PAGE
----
Director-producer (and "Happy Days" and "Andy Griffith Show" star) Ron Howard, sportscaster Al Michaels, CBS Chief Executive Les Moonves, CBS newsman Bob Schieffer and "Law & Order" mogul Dick Wolf will be inducted this year into the Academy of Television Arts & Sciences Hall of Fame.
They will be joined in the Hall of Fame's 22nd class of inductees by someone who's indirectly responsible for all of their careers: Philo T. Farnsworth, an inventor responsible for the first all-electronic TV transmission in 1927. Without him, Ron Howard may have been stuck doing Opie on stage. Farnsworth's induction will be posthumous, naturally. He died in 1971.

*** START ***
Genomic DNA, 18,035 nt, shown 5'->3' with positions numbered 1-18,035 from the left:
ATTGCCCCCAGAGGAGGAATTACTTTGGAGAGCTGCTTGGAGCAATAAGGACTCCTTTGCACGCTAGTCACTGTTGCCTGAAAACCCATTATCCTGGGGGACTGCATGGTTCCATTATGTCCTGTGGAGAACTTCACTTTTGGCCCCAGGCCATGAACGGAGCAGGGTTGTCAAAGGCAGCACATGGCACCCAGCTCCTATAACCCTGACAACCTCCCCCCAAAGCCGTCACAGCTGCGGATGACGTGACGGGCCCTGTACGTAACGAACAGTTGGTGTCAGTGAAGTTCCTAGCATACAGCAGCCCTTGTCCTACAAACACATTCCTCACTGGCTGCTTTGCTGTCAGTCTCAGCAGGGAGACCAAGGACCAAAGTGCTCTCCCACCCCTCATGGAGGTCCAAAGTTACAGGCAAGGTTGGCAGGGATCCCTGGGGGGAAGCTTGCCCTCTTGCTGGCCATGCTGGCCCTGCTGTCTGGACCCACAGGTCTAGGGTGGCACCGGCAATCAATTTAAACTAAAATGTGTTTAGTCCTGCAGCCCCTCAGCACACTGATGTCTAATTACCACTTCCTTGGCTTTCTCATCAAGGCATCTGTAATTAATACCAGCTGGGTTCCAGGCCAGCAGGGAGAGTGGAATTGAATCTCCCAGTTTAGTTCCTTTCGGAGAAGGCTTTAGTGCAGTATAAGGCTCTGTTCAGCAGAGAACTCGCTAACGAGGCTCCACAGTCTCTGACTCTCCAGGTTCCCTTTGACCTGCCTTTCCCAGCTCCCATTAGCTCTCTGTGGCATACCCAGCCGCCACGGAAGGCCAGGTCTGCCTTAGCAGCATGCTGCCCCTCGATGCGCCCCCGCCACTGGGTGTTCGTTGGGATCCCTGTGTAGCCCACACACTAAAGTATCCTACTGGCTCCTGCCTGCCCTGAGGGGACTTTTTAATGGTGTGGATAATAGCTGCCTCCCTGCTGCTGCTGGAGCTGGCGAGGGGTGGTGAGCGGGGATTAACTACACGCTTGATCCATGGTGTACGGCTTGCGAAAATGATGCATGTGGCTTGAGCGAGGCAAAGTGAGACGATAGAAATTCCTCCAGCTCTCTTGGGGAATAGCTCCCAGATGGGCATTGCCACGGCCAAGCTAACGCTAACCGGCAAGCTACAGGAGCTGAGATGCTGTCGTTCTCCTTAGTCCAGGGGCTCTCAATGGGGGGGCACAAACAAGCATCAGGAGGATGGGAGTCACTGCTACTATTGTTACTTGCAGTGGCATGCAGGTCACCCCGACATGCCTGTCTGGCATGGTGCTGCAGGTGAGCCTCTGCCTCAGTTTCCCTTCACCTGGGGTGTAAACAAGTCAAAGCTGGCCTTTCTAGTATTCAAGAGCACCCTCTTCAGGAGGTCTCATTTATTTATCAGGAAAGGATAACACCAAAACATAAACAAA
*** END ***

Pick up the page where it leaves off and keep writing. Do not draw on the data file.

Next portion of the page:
This year's ceremony, which will be held at the Beverly Hilton Hotel on March 11, will be the first time the proceeds from the ceremony will go to benefit the Television Academy Foundation’s Archive of American Television.
While Howard left his TV acting roots behind for a career as a feature film director, he stays involved in TV as a producer, with "Parenthood" on NBC and "Arrested Development" (for which he also provides the narration) on Netflix.